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Management of insulin pump therapy in children with type 1 diabetes
  1. Nadeem Abdullah1,
  2. Claire Pesterfield1,
  3. Daniela Elleri1,2,
  4. David B Dunger1,2
  1. 1Cambridge University Hospitals NHS Foundation Trust, Addenbrooke's Hospital, Cambridge, UK
  2. 2Department of Paediatrics, University of Cambridge MRL Wellcome Trust-MRC Institute of Metabolic Science, NIHR Cambridge Comprehensive Biomedical Research Centre, Cambridge, UK
  1. Correspondence to Professor David B Dunger, Department of Paediatrics, University of Cambridge, Cambridge CB20QQ, UK; dbd25{at}


Insulin pump therapy is a current treatment option for children and adolescents with type 1 diabetes. Insulin pumps can provide a greater flexibility in insulin administration and meal planning, as compared with multiple insulin injections, and they may be particularly suitable for the paediatric age group. Many young people with diabetes have integrated insulin pumps into their daily practice. The use of insulin pumps can also be supplemented by the information retrieved from continuous glucose monitoring in the sensor-augmented pump therapy, which may improve glycaemic control. In this review, we describe the principles of pump therapy and summarise features of commercially available insulin pumps, with focus on practical management and the advantages and disadvantages of this technology.

  • Type 1 Diabetes
  • Paediatric Practice
  • Insulin Pumps
  • Sensors

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The Diabetes Control and Complications Trial provided conclusive evidence that strict glycaemic control reduces the development and progression of complications in patients with type 1 diabetes mellitus (T1D).1 Optimal diabetes control requires replacement of insulin that mimics normal physiology, in a basal bolus regimen, as either multiple daily injections (MDIs) or a continuous subcutaneous insulin infusion (CSII). CSII or insulin pump therapy is now well established and accepted as a safe therapeutic option to deliver insulin in toddlers, children of preschool age and adolescents with T1D.2 ,3

Although data from paediatric studies of CSII show contradictory results in terms of improvement in HbA1c and incidence of hypoglycaemia,46 it provides flexible insulin administration which may be particularly suitable for young children, who have unpredictable eating and exercise patterns. In addition, beneficial effects of insulin pump therapy on quality of life and fear of hypoglycaemia have been described in both parents and children.7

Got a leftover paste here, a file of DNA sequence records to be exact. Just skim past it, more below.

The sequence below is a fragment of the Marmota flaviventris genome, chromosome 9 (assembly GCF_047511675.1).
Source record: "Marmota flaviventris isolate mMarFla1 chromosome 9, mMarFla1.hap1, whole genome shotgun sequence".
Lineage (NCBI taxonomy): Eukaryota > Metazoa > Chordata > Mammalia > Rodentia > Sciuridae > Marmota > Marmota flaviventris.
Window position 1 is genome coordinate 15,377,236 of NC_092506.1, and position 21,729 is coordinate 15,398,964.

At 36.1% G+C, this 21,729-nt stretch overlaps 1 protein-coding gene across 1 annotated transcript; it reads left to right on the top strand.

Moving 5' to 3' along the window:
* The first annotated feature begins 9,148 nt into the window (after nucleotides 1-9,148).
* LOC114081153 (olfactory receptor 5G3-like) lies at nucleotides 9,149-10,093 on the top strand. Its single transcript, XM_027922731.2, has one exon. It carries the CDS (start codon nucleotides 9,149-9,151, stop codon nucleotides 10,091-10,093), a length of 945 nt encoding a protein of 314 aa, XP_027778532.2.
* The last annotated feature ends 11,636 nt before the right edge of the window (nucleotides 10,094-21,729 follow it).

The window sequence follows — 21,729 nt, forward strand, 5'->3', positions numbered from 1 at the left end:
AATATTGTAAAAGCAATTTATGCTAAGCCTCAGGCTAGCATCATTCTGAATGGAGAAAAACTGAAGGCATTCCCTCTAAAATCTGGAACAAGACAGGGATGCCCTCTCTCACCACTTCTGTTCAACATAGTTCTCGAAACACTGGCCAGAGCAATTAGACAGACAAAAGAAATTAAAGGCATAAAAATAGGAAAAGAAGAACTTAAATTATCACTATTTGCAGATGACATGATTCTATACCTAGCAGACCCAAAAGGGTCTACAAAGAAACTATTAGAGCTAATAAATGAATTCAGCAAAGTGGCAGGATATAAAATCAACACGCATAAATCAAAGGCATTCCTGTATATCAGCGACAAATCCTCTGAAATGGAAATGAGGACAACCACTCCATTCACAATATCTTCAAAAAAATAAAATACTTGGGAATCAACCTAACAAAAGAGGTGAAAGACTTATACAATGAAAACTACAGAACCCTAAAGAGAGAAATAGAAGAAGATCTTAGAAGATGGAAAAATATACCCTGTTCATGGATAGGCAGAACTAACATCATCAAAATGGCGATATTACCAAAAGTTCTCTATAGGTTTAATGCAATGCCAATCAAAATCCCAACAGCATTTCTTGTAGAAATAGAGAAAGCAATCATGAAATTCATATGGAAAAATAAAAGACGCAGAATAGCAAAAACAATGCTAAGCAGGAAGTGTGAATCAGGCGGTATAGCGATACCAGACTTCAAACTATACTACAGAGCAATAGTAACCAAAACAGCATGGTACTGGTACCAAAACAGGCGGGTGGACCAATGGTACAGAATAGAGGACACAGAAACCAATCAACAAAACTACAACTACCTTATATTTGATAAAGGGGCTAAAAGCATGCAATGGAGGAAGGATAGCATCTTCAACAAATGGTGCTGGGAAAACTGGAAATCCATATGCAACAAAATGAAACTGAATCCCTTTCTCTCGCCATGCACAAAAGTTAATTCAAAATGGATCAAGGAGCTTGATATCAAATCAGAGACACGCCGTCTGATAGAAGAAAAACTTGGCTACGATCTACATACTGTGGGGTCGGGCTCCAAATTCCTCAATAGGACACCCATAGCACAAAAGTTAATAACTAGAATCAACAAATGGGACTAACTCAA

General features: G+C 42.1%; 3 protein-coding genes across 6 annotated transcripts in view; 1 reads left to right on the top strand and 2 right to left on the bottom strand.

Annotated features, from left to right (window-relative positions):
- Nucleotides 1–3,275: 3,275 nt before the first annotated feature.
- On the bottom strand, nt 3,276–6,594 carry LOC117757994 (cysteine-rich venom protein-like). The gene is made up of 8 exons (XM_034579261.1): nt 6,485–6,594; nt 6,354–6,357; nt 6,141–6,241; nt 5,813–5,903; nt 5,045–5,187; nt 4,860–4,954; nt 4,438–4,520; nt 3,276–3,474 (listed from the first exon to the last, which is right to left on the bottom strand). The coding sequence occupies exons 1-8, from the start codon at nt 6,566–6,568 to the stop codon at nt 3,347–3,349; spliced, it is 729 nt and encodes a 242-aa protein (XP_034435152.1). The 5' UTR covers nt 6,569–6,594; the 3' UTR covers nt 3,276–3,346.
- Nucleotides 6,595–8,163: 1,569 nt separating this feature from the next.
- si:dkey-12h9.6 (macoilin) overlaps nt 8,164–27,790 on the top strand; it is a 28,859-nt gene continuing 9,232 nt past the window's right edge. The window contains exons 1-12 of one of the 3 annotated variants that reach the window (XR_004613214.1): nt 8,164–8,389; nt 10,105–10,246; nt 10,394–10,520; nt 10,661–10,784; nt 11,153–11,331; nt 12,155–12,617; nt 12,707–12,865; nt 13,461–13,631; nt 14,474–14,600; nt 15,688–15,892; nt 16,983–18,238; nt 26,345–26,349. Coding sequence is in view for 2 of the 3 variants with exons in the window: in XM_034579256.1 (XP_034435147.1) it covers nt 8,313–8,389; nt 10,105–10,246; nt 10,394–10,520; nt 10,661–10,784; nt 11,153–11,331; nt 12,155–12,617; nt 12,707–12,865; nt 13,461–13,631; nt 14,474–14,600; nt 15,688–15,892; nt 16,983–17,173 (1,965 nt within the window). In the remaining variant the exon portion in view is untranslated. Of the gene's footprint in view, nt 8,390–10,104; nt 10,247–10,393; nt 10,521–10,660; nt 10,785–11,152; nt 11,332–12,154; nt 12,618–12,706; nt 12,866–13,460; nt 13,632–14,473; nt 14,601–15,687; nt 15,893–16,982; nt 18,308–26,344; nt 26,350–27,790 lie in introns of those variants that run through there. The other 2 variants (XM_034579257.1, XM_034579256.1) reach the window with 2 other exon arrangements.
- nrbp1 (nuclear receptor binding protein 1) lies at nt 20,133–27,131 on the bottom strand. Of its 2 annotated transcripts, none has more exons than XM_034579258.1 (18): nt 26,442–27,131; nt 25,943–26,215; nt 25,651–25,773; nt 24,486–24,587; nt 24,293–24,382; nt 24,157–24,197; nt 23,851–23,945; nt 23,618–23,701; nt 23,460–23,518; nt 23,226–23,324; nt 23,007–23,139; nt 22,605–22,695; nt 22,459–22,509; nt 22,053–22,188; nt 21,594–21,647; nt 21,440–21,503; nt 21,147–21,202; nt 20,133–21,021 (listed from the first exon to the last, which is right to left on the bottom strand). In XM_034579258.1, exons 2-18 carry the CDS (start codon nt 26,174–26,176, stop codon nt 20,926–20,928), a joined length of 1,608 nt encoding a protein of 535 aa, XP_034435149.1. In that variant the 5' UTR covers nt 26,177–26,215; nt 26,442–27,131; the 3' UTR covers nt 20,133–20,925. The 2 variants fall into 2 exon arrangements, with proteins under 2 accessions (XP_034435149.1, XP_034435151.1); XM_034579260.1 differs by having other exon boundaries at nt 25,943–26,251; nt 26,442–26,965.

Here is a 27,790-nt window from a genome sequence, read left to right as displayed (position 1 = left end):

NICE guidelines

Guidance on the use of CSII, published by the National Institute for Health and Care Excellence (NICE) in the UK in 2003, recommended it as an option for people with T1D where MDI had ‘failed’ (it had been impossible to maintain HbA1c below 58 mmol/mol (7.5%)).8 That guideline was updated in July 20089 with the indication that CSII could be recommended in children with T1D aged 12 years or older where either attempts to achieve target HbA1c levels with MDI resulted in disabling hypoglycaemia or where HbA1c levels remained high (>69 mmol/mol (8.5%)). CSII was also recommended in children younger than 12 years with T1D when MDI is considered to be impractical or inappropriate. However NICE recommends that this group of children would be expected to undergo a later trial of MDI between the ages of 12 years and 18 years. Although currently not recommended by NICE, CSII may be the treatment of choice in those younger than 5 years where MDI may be difficult for parents10 and review of NICE recommendations is currently underway. Although these UK guidelines may not apply to other countries, with differing levels of reimbursement for CSII, they reflect overall evidence based guidelines.

Increasing use of insulin pumps

The use of insulin pump therapy has increased in most countries, with around 40% of people with T1D using insulin pumps in the USA but there is a substantial variation in usage within Europe.5 At the time of the 2003 NICE guideline, it was estimated that around 1%–2% of people with T1D in the UK would be expected to use CSII. However, the first UK audit of insulin pump use, supported by the Association of British Clinical Diabetologists, Diabetes UK and Juvenile Diabetes Research Foundation, published in May 2013, revealed that 19% of paediatric patients with T1D are on CSII.11 Overall, the uptake has been much better in children than in adults (7%), but it generally falls behind the uptake in most Western European countries and North America.5 Possible reasons for this difference may be the reduced availability of funding or reduced resources to support the use of insulin pumps in the UK, that is, a lack of trained professional staff with CSII expertise.